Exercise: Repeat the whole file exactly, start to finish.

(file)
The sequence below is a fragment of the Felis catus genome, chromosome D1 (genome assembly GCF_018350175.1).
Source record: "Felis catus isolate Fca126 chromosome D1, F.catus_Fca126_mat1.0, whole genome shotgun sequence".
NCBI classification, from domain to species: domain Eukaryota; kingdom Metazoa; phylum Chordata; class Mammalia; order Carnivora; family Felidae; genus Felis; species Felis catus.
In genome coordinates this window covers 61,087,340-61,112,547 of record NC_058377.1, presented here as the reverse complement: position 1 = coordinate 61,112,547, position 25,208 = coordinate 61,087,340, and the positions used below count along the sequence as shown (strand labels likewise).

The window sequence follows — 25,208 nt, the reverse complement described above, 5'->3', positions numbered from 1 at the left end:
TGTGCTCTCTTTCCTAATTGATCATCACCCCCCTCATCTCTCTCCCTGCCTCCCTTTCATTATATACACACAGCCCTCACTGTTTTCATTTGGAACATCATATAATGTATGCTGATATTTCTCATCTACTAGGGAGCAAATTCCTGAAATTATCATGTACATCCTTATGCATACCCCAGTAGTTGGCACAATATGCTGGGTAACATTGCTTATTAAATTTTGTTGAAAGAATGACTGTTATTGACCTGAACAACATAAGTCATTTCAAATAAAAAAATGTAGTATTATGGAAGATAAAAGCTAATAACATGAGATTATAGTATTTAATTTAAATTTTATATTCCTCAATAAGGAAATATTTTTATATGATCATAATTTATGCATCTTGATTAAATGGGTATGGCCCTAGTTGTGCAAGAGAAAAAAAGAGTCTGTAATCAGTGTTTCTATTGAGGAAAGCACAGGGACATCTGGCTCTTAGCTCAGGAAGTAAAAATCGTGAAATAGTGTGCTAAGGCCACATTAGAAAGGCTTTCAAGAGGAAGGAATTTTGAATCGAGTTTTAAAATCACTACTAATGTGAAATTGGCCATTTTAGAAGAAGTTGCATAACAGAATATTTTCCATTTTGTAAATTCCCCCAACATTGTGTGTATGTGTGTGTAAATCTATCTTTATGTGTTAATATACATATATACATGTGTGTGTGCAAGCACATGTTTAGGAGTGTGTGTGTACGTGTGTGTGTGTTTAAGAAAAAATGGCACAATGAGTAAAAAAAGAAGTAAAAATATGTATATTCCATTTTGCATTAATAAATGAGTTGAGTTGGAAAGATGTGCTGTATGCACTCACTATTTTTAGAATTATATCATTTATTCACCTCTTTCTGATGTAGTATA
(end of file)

The sequence below is a fragment of the Felis catus genome, chromosome D1 (genome assembly GCF_018350175.1).
Source record: "Felis catus isolate Fca126 chromosome D1, F.catus_Fca126_mat1.0, whole genome shotgun sequence".
NCBI classification, from domain to species: domain Eukaryota; kingdom Metazoa; phylum Chordata; class Mammalia; order Carnivora; family Felidae; genus Felis; species Felis catus.
In genome coordinates this window covers 61,087,340-61,112,547 of record NC_058377.1, presented here as the reverse complement: position 1 = coordinate 61,112,547, position 25,208 = coordinate 61,087,340, and the positions used below count along the sequence as shown (strand labels likewise).

The window sequence follows — 25,208 nt, the reverse complement described above, 5'->3', positions numbered from 1 at the left end:
TGTGCTCTCTTTCCTAATTGATCATCACCCCCCTCATCTCTCTCCCTGCCTCCCTTTCATTATATACACACAGCCCTCACTGTTTTCATTTGGAACATCATATAATGTATGCTGATATTTCTCATCTACTAGGGAGCAAATTCCTGAAATTATCATGTACATCCTTATGCATACCCCAGTAGTTGGCACAATATGCTGGGTAACATTGCTTATTAAATTTTGTTGAAAGAATGACTGTTATTGACCTGAACAACATAAGTCATTTCAAATAAAAAAATGTAGTATTATGGAAGATAAAAGCTAATAACATGAGATTATAGTATTTAATTTAAATTTTATATTCCTCAATAAGGAAATATTTTTATATGATCATAATTTATGCATCTTGATTAAATGGGTATGGCCCTAGTTGTGCAAGAGAAAAAAAGAGTCTGTAATCAGTGTTTCTATTGAGGAAAGCACAGGGACATCTGGCTCTTAGCTCAGGAAGTAAAAATCGTGAAATAGTGTGCTAAGGCCACATTAGAAAGGCTTTCAAGAGGAAGGAATTTTGAATCGAGTTTTAAAATCACTACTAATGTGAAATTGGCCATTTTAGAAGAAGTTGCATAACAGAATATTTTCCATTTTGTAAATTCCCCCAACATTGTGTGTATGTGTGTGTAAATCTATCTTTATGTGTTAATATACATATATACATGTGTGTGTGCAAGCACATGTTTAGGAGTGTGTGTGTACGTGTGTGTGTGTTTAAGAAAAAATGGCACAATGAGTAAAAAAAGAAGTAAAAATATGTATATTCCATTTTGCATTAATAAATGAGTTGAGTTGGAAAGATGTGCTGTATGCACTCACTATTTTTAGAATTATATCATTTATTCACCTCTTTCTGATGTAGTATA